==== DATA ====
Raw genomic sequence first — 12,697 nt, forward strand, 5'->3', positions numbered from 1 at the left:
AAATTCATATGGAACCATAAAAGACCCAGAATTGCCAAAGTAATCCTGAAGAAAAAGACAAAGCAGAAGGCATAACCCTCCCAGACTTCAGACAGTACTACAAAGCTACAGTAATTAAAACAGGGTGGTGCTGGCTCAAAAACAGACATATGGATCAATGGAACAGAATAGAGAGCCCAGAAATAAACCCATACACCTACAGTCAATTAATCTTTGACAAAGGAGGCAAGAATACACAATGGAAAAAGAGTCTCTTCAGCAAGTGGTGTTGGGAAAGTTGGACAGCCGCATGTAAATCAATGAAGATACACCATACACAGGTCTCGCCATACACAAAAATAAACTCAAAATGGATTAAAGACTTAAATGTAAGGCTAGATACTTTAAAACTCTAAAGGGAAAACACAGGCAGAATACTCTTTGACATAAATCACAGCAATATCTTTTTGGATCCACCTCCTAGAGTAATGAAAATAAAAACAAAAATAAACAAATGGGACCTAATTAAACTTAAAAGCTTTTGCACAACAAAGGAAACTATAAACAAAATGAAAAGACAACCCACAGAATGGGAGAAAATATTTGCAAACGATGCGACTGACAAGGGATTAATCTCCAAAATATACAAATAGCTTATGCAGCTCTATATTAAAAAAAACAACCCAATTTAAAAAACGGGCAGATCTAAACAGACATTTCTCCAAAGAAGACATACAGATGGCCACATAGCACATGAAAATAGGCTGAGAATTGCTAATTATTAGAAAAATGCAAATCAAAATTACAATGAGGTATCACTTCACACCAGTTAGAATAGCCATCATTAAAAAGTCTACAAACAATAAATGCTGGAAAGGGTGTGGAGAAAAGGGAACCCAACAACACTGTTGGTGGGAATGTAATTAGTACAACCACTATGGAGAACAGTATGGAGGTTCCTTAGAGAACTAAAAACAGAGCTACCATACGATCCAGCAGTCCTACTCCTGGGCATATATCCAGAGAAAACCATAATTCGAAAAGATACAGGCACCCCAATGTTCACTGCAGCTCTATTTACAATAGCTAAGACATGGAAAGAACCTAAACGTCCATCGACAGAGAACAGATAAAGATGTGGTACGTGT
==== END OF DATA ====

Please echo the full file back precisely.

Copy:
Raw genomic sequence first — 12,697 nt, forward strand, 5'->3', positions numbered from 1 at the left:
AAATTCATATGGAACCATAAAAGACCCAGAATTGCCAAAGTAATCCTGAAGAAAAAGACAAAGCAGAAGGCATAACCCTCCCAGACTTCAGACAGTACTACAAAGCTACAGTAATTAAAACAGGGTGGTGCTGGCTCAAAAACAGACATATGGATCAATGGAACAGAATAGAGAGCCCAGAAATAAACCCATACACCTACAGTCAATTAATCTTTGACAAAGGAGGCAAGAATACACAATGGAAAAAGAGTCTCTTCAGCAAGTGGTGTTGGGAAAGTTGGACAGCCGCATGTAAATCAATGAAGATACACCATACACAGGTCTCGCCATACACAAAAATAAACTCAAAATGGATTAAAGACTTAAATGTAAGGCTAGATACTTTAAAACTCTAAAGGGAAAACACAGGCAGAATACTCTTTGACATAAATCACAGCAATATCTTTTTGGATCCACCTCCTAGAGTAATGAAAATAAAAACAAAAATAAACAAATGGGACCTAATTAAACTTAAAAGCTTTTGCACAACAAAGGAAACTATAAACAAAATGAAAAGACAACCCACAGAATGGGAGAAAATATTTGCAAACGATGCGACTGACAAGGGATTAATCTCCAAAATATACAAATAGCTTATGCAGCTCTATATTAAAAAAAACAACCCAATTTAAAAAACGGGCAGATCTAAACAGACATTTCTCCAAAGAAGACATACAGATGGCCACATAGCACATGAAAATAGGCTGAGAATTGCTAATTATTAGAAAAATGCAAATCAAAATTACAATGAGGTATCACTTCACACCAGTTAGAATAGCCATCATTAAAAAGTCTACAAACAATAAATGCTGGAAAGGGTGTGGAGAAAAGGGAACCCAACAACACTGTTGGTGGGAATGTAATTAGTACAACCACTATGGAGAACAGTATGGAGGTTCCTTAGAGAACTAAAAACAGAGCTACCATACGATCCAGCAGTCCTACTCCTGGGCATATATCCAGAGAAAACCATAATTCGAAAAGATACAGGCACCCCAATGTTCACTGCAGCTCTATTTACAATAGCTAAGACATGGAAAGAACCTAAACGTCCATCGACAGAGAACAGATAAAGATGTGGTACGTGT